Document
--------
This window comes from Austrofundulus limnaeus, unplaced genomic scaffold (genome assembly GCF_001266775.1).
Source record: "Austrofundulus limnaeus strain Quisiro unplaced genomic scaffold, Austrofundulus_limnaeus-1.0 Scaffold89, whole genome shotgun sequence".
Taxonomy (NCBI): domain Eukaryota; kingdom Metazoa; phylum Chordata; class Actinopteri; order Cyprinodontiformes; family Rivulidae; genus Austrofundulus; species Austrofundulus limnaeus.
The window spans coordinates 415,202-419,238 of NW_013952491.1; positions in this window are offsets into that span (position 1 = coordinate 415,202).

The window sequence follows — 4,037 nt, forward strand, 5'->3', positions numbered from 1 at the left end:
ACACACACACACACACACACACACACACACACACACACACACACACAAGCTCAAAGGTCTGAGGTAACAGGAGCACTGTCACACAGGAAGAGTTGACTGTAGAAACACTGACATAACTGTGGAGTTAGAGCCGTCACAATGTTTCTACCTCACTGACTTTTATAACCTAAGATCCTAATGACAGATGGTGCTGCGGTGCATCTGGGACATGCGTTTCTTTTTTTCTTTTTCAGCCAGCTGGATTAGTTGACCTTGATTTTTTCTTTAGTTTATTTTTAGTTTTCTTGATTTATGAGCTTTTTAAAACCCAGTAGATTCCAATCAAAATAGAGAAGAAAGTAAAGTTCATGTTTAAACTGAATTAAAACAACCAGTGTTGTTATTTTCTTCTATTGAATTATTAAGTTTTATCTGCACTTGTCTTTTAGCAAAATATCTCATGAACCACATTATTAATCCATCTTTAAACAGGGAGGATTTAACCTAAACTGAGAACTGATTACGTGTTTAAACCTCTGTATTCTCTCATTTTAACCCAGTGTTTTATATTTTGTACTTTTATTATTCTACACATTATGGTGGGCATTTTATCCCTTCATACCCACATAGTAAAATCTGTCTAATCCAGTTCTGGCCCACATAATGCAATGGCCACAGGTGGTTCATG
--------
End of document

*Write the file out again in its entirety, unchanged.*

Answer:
This window comes from Austrofundulus limnaeus, unplaced genomic scaffold (genome assembly GCF_001266775.1).
Source record: "Austrofundulus limnaeus strain Quisiro unplaced genomic scaffold, Austrofundulus_limnaeus-1.0 Scaffold89, whole genome shotgun sequence".
Taxonomy (NCBI): domain Eukaryota; kingdom Metazoa; phylum Chordata; class Actinopteri; order Cyprinodontiformes; family Rivulidae; genus Austrofundulus; species Austrofundulus limnaeus.
The window spans coordinates 415,202-419,238 of NW_013952491.1; positions in this window are offsets into that span (position 1 = coordinate 415,202).

The window sequence follows — 4,037 nt, forward strand, 5'->3', positions numbered from 1 at the left end:
ACACACACACACACACACACACACACACACACACACACACACACACAAGCTCAAAGGTCTGAGGTAACAGGAGCACTGTCACACAGGAAGAGTTGACTGTAGAAACACTGACATAACTGTGGAGTTAGAGCCGTCACAATGTTTCTACCTCACTGACTTTTATAACCTAAGATCCTAATGACAGATGGTGCTGCGGTGCATCTGGGACATGCGTTTCTTTTTTTCTTTTTCAGCCAGCTGGATTAGTTGACCTTGATTTTTTCTTTAGTTTATTTTTAGTTTTCTTGATTTATGAGCTTTTTAAAACCCAGTAGATTCCAATCAAAATAGAGAAGAAAGTAAAGTTCATGTTTAAACTGAATTAAAACAACCAGTGTTGTTATTTTCTTCTATTGAATTATTAAGTTTTATCTGCACTTGTCTTTTAGCAAAATATCTCATGAACCACATTATTAATCCATCTTTAAACAGGGAGGATTTAACCTAAACTGAGAACTGATTACGTGTTTAAACCTCTGTATTCTCTCATTTTAACCCAGTGTTTTATATTTTGTACTTTTATTATTCTACACATTATGGTGGGCATTTTATCCCTTCATACCCACATAGTAAAATCTGTCTAATCCAGTTCTGGCCCACATAATGCAATGGCCACAGGTGGTTCATG